Why occasionally losing business is good

Adversity breeds success. I work with a lot of REALTORS and while it obviously wouldn't be good to constantly lose listings, losing "a" listing on occasion is good because it offers important reminders and wonderful opportunity for growth, for REALTORS and anyone in sales. Twice recently I coached agents who lost a listing. In one case another firm was chosen to list the property and in another, the seller canceled their move shortly after signing the listing agreement.

In both cases it makes complete sense that those agents felt a little bummed out. They generated the lead, set the appointment, prepared for the appointment, did the presentation, took on the goals of the sellers as their own and probably, as all of us have done, spent the commission in their heads! But now, there is no commission from all that work and the emotional roller coaster ride gets a little more intense. Any good coach will tell you, the time spent on the emotional roller coaster is directly proportional to your success in the real estate business and any kind of sales.

Don't be fooled. Top performers get bummed out when they lose a listing, they are human too. However, they have developed the ability to snap back into action much faster than the average REALTOR. Have you heard of Barbara Corcoran on the show Shark Tank? Before Shark Tank she was the founder of Corcoran Group in New York City, a thriving independent real estate brokerage, and I've heard her say repeatedly that her highest earning agents weren't the smartest ones or the ones with the best spheres of influence. Her highest earners were the ones who could take a hit and get right back up.

When you do the work to develop mental toughness and emotional intelligence, you quickly overcome the disappointment of the situation and begin actively looking for the opportunities for growth. In other words, you can take a hit and get back up quickly. Here are some things I covered with those agents to help them grow.

LESSON #1: REMEMBER, YOU ASKED FOR THIS

You set a goal at the beginning of the year. This was going to be your best year ever. You were going to double your production in 2016. However you expressed it, you asked for more than you currently have (or you'd be retired!). Most people enthusiastically forget that and narrow their focus down to this one situation. Instead of keeping their focus on where they are going, they allow themselves to dwell on this one event and get stuck. These are the moments you must find a way to refocus on the bigger picture. The next lesson can help you do just that.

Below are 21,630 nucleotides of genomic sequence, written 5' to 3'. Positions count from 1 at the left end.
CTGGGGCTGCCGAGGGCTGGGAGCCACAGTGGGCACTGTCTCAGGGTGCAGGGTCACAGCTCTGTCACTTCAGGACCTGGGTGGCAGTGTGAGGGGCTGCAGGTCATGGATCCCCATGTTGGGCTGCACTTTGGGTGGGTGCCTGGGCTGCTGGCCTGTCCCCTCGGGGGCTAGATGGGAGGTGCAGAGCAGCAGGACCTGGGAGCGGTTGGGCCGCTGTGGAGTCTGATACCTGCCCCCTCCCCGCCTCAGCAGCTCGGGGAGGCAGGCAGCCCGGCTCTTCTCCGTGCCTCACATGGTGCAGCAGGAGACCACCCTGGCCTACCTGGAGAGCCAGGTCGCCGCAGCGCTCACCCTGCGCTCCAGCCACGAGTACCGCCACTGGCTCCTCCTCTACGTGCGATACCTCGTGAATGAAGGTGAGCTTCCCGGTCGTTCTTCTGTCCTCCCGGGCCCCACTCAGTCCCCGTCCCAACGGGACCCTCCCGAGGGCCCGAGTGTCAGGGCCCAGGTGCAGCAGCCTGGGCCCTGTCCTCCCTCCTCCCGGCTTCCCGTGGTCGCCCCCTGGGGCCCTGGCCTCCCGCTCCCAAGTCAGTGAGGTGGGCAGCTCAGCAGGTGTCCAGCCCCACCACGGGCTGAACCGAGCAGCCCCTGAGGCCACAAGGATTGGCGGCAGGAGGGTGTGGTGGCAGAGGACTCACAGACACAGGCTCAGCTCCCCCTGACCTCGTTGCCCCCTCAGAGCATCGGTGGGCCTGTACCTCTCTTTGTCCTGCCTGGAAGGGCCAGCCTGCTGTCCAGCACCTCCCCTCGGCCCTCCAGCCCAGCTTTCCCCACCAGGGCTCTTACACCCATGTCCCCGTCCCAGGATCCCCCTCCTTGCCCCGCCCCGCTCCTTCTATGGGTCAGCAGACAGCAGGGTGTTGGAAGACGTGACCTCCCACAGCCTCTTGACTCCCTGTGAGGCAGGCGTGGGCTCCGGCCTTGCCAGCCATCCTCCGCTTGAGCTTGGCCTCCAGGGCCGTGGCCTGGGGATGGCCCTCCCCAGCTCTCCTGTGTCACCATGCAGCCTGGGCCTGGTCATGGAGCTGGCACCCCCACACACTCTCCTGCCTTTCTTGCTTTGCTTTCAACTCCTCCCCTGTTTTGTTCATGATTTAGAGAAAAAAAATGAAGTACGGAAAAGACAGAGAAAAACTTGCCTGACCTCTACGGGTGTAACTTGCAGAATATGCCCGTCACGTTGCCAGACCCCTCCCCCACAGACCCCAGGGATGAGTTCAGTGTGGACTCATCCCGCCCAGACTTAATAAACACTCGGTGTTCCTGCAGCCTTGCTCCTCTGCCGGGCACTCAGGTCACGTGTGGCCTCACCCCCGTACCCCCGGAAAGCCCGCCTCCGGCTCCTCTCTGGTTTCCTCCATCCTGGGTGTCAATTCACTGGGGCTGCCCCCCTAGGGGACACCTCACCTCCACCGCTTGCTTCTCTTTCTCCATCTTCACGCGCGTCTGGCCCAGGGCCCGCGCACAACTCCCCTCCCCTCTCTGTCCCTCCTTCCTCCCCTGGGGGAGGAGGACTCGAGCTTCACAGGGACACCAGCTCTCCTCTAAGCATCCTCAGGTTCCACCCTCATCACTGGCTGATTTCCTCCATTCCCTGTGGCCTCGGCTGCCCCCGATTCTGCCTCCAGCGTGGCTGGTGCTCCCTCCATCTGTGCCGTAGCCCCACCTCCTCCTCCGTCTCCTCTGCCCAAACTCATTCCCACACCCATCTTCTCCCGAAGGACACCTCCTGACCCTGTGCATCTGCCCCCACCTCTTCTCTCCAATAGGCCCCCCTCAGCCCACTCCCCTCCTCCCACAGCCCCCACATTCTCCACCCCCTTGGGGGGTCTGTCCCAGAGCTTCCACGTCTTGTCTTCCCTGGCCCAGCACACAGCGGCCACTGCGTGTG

LESSON #2: DON'T TAKE ANYTHING PERSONALLY

Low performers get stuck and narrow their focus because they take everything personally. Instead of learning to deal with the emotion of disappointment, they overanalyze the situation and build stories in their head about what happened and why. This lesson comes from one of my favorite books, The Four Agreements by Don Miguel Ruiz. He writes:

You take it personally because you agree with whatever was said. As soon as you agree, the poison goes through you, and you're trapped in the dream of hell. What causes you to be trapped is what we call personal importance. Personal importance, or taking things personally, is the maximum expression of selfishness because we make the assumption that everything is about me. During the period of our education, or our domestication, we learned to take everything personally. We think we are responsible for everything. Me, me, me, always me! Nothing other people do is because of you. It is because of themselves.

LESSON #3: DETERMINE WHAT SALES SKILLS NEED WORK & GO BACK TO LEAD GENERATION

Sometimes people change their mind. The biggest misconception about sales is that we can somehow make people do what they don't want to do. Top performers know that just isn't the case and if someone really doesn't want to move, we shouldn't try to make them AND we really shouldn't waste energy getting upset about it. That's when it's time to get back to lead generation as fast as possible. And when instead of choosing not to move, they choose another brokerage, it's time to take a hard look at your own skill level. Do you ask for the signature at the end of your presentation or do you routinely accept "we want to think about it"? Do you know the difference between a condition, a stall and an objection? Do you know how to handle it when they want to talk to other brokers who will charge a lower commission? Top performers never stop working to improve their basic sales skills. If the answer to any of those questions is no, find a coach fast.

Recently I read an article in the Wall Street Journal about Serena Williams; how after she won a match at last year’s US Open she immediacy went to a practice court and worked on her serve for an hour and a half in the hot sun. Even when she wins Serena works to improve, and occasionally when she loses a match, she gets right back up. So wherever you are and whatever you sell, the next time you take a hit, find a way to get right back up. Even if you’ve never heard of me before you can reach out — I’ll help you back up.

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